Adams, stoic as ever at the board, easily held with black in the first game, and won the second, to take the British title. Afterwards he summed up the fortnight thusly:

"The whole tournament was just really hard work actually, I mean nothing went smoothly really. It's funny because last year I was just winning game after game in like three hours barely...this year it was over seven hours to win this first game with white and just every game it was long, like five or six hours."

Adams noted that he was close to losing against Jones, and Howell, and also worse against Short. "It sort of looked not too bad, because I had this 7.5/9 -- it looks really pretty, but I had to work hard basically." Adams concedes that Short was having the better tournament, and that a rapid tie-break is a bit of a silly way to decide the Championship.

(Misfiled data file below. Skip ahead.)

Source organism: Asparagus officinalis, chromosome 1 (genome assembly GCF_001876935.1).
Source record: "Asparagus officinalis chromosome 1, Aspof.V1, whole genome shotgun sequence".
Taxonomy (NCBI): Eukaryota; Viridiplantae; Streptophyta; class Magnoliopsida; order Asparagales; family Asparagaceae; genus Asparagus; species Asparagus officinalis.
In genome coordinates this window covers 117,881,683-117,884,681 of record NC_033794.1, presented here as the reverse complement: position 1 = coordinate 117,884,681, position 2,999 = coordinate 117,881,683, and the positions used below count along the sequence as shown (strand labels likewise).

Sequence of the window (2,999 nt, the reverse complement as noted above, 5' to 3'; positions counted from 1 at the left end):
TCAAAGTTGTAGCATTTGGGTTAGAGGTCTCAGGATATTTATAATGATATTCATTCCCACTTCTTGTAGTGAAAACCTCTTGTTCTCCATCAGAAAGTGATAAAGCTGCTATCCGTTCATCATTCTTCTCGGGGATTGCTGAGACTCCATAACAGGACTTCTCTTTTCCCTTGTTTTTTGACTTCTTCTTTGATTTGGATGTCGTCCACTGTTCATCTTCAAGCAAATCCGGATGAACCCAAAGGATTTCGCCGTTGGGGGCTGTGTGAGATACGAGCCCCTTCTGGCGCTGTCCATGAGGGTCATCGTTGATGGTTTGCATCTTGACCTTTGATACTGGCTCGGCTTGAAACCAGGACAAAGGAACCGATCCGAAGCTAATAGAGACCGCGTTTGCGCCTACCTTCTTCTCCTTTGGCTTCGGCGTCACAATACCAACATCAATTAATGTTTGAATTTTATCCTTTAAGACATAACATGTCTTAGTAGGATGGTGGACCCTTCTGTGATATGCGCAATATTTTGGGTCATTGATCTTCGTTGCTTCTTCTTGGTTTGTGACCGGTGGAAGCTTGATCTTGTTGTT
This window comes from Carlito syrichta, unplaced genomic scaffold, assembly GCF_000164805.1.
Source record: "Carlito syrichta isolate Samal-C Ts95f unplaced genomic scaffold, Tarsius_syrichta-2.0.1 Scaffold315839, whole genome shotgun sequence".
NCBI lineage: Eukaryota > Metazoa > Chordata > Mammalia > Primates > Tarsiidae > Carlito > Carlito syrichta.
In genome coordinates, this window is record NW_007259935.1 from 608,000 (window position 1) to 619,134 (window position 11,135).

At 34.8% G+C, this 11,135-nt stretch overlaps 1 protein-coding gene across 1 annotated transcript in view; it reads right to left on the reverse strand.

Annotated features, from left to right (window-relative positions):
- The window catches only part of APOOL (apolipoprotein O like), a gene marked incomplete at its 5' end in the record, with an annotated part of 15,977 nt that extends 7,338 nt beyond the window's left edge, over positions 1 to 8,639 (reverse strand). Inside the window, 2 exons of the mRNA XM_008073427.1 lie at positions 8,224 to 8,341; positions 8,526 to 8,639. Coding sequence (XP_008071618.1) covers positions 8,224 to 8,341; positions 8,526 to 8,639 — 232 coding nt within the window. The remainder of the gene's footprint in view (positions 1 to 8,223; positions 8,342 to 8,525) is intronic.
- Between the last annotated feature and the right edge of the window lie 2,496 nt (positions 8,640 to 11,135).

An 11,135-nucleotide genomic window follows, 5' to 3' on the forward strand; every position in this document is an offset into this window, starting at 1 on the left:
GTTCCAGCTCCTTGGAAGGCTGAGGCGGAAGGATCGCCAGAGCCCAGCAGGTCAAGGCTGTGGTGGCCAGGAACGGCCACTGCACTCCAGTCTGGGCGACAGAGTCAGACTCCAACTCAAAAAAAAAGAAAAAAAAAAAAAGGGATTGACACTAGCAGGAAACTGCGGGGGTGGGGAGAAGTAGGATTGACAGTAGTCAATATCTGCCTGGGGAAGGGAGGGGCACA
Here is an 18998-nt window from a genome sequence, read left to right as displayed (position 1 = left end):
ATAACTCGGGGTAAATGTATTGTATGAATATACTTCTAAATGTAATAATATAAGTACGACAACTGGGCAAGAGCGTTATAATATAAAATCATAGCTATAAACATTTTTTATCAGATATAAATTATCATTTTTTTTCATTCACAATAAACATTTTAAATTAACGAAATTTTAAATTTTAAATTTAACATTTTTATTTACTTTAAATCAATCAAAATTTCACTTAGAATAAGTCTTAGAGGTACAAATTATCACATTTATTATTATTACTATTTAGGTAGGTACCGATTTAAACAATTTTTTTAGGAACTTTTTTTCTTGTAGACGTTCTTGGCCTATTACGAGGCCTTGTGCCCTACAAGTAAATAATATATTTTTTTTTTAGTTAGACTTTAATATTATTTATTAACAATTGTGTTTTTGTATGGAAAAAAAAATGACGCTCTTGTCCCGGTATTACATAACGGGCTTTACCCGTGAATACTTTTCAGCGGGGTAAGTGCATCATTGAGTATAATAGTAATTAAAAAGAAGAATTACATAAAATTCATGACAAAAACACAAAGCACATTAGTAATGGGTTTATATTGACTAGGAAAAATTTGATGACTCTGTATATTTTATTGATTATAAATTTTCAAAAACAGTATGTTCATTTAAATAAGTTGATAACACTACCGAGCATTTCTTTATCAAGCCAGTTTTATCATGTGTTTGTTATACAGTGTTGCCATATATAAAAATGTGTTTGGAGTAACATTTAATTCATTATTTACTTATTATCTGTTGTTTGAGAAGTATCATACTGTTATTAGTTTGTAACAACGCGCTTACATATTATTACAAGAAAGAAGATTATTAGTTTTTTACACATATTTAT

Third seed David Howell, the vanguard of the next generation, tripped up in round ten with a loss to Hawkins, and finished in 5th place.

David Howell at the British Championship

David Howell finished 5th

Gawain Jones at the British Championship

Gawain Jones: shared 3rd behind Adams and Short

IM Jovanka Houska, who was the rating favourite among the women by a wide margin, easily defended her title, finishing on seven points.

Look for more on the British Championship in the forthcoming episode of The Full English Breakfast at and

Selection of games

Game viewer by ChessTempo

Photos & report © Macauley Peterson